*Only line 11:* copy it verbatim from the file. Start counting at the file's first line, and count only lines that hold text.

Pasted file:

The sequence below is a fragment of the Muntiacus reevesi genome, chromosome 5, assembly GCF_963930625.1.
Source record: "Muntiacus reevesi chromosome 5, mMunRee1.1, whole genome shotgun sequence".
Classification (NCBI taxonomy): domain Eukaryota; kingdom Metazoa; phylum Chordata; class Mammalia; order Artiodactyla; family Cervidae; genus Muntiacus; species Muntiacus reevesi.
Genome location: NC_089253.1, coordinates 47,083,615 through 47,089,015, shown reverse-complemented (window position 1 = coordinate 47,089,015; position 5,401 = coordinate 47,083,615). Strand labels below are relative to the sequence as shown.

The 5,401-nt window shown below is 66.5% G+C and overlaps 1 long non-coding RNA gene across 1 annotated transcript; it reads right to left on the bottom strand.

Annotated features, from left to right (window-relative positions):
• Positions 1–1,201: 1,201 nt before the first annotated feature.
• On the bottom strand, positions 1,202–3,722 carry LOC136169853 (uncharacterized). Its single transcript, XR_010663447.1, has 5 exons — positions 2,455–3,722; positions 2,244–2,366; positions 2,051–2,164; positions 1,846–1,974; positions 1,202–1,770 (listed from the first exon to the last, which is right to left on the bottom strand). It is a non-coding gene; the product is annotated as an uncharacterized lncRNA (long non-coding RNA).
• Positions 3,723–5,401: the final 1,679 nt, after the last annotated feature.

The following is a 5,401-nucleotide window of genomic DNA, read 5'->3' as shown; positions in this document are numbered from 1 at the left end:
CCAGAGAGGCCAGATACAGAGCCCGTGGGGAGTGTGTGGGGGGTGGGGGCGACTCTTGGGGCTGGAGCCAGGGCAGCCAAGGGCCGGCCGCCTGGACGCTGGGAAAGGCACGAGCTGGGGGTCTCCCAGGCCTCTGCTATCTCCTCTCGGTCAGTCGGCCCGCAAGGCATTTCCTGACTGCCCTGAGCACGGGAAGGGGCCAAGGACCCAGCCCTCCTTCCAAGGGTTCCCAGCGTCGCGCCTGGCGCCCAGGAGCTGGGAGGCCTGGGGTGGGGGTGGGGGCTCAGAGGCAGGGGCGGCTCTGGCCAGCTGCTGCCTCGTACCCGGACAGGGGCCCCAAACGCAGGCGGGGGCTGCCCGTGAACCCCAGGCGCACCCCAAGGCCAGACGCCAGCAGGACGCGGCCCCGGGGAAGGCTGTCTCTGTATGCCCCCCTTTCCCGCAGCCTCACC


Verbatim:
CCAGAGAGGCCAGATACAGAGCCCGTGGGGAGTGTGTGGGGGGTGGGGGCGACTCTTGGGGCTGGAGCCAGGGCAGCCAAGGGCCGGCCGCCTGGACGCTGGGAAAGGCACGAGCTGGGGGTCTCCCAGGCCTCTGCTATCTCCTCTCGGTCAGTCGGCCCGCAAGGCATTTCCTGACTGCCCTGAGCACGGGAAGGGGCCAAGGACCCAGCCCTCCTTCCAAGGGTTCCCAGCGTCGCGCCTGGCGCCCAGGAGCTGGGAGGCCTGGGGTGGGGGTGGGGGCTCAGAGGCAGGGGCGGCTCTGGCCAGCTGCTGCCTCGTACCCGGACAGGGGCCCCAAACGCAGGCGGGGGCTGCCCGTGAACCCCAGGCGCACCCCAAGGCCAGACGCCAGCAGGACGCGGCCCCGGGGAAGGCTGTCTCTGTATGCCCCCCTTTCCCGCAGCCTCACC